Employer Need Not Ensure That No Work is Done By Employee During Lunch Hour-- Analysis to Follow
Brinker Restaurant Corp. v. Super. Ct. (SC S1663504/12/12) Wage and Hour: The Headnotes From the California Supreme Court
For the better part of a century, California law has guaranteed to employees wage and hour protection, including meal and rest periods intended to ameliorate the consequences of long hours. For most of that time, only injunctive remedies were available for violations of meal and rest period guarantees. In 2000, however, both the Legislature and the Industrial Welfare Commission (IWC) adopted for the first time monetary remedies for the denial of meal and rest breaks. (Murphy v. Kenneth Cole Productions, Inc. (2007) 40 Cal.4th 1094, 1105-1106.) These remedies engendered a wave of wage and hour class action litigation, including the instant suit in which the trial court granted class certification and the Court of Appeal then issued writ relief and ordered three subclasses decertified.
We granted review to consider issues of significance to class actions generally and to meal and rest break class actions in particular. We conclude, contrary to the Court of Appeal, that trial courts are not obligated as a matter of law to resolve threshold disputes over the elements of a plaintiff’s claims, unless a particular determination is necessarily dispositive of the certification question. Because the parties have so requested, however, we nevertheless address several such threshold disputes here. On the most contentious of these, the nature of an employer’s duty to provide meal periods, we conclude an employer’s obligation is to relieve its employee of all duty, with the employee thereafter at liberty to use the meal period for whatever purpose he or she desires, but the employer need not ensure that no work is done.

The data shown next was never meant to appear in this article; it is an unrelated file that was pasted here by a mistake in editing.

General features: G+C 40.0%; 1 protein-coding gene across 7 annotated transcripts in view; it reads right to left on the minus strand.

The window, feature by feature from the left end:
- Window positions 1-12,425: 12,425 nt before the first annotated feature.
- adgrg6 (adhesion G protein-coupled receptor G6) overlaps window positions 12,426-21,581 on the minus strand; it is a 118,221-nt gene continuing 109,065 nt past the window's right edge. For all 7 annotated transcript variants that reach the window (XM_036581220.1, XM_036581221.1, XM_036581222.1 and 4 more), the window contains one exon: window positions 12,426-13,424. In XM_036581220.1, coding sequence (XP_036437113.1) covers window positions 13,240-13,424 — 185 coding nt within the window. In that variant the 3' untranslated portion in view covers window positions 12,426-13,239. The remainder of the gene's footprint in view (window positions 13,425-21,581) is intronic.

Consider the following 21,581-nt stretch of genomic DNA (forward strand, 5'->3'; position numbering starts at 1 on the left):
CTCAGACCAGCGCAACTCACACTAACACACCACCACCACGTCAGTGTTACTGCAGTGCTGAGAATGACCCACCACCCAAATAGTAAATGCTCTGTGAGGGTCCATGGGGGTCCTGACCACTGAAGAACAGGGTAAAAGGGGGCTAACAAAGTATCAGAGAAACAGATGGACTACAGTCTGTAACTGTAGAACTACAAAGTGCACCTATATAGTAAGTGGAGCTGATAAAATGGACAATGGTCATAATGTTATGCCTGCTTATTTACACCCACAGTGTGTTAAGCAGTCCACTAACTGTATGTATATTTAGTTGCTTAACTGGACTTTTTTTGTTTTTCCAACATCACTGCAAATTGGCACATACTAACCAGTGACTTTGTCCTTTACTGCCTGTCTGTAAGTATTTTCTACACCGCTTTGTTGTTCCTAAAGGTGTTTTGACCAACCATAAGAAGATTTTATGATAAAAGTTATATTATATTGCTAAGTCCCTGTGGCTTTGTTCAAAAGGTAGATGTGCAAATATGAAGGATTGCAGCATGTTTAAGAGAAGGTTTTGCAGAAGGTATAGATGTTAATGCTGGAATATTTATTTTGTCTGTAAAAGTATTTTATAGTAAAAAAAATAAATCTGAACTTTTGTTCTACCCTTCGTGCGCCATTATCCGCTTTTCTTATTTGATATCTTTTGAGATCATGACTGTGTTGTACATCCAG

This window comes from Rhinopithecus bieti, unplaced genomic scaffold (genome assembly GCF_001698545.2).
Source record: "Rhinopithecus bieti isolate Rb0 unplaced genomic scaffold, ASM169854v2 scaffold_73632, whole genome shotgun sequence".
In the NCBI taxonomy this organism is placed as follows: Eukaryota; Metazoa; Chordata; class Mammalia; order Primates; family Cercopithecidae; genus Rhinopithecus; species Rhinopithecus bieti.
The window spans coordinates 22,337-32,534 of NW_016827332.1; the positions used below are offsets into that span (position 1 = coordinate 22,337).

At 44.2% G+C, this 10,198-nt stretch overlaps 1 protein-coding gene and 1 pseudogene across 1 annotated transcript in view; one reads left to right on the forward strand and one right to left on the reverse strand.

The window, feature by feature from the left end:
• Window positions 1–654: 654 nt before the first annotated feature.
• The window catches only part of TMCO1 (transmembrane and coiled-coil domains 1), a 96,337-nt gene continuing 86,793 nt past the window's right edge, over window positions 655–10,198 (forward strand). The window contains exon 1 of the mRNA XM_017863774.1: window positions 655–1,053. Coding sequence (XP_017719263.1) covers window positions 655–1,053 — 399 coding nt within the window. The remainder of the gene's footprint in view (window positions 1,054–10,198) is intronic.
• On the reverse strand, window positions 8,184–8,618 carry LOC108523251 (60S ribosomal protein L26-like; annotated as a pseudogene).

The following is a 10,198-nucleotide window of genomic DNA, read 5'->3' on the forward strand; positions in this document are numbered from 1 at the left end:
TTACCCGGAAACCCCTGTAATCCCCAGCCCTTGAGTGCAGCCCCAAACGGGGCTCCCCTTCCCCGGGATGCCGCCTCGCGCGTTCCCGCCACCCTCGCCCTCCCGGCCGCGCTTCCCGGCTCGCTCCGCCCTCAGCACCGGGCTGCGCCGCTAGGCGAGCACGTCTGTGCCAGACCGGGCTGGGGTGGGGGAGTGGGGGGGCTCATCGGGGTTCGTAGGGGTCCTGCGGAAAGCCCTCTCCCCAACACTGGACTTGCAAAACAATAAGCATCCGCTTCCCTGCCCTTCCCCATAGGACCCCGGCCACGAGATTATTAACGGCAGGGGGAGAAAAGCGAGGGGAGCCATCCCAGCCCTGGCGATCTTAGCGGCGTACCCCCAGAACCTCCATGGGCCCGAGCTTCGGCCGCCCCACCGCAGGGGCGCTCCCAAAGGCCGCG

On the ultimate question of class certification, we review the trial court’s ruling for abuse of discretion. In light of the substantial evidence submitted by plaintiffs of defendants’ uniform policy, we conclude the trial court properly certified a rest break subclass. On the question of meal break subclass certification, we remand to the trial court for reconsideration. With respect to the third contested subclass, covering allegations that employees were required to work “off-the-clock,” no evidence of common policies or means of proof was supplied, and the trial court therefore erred in certifying a subclass. Accordingly, because the Court of Appeal rejected certification of all three subclasses, we will affirm in part, reverse in part, and remand for further proceedings.
KDG HRSolutions will present a special one hour program on the Brinker Decision and its Impact on California Employers
When: April 24, 2012
Where: Klein, DeNatale and Goldner
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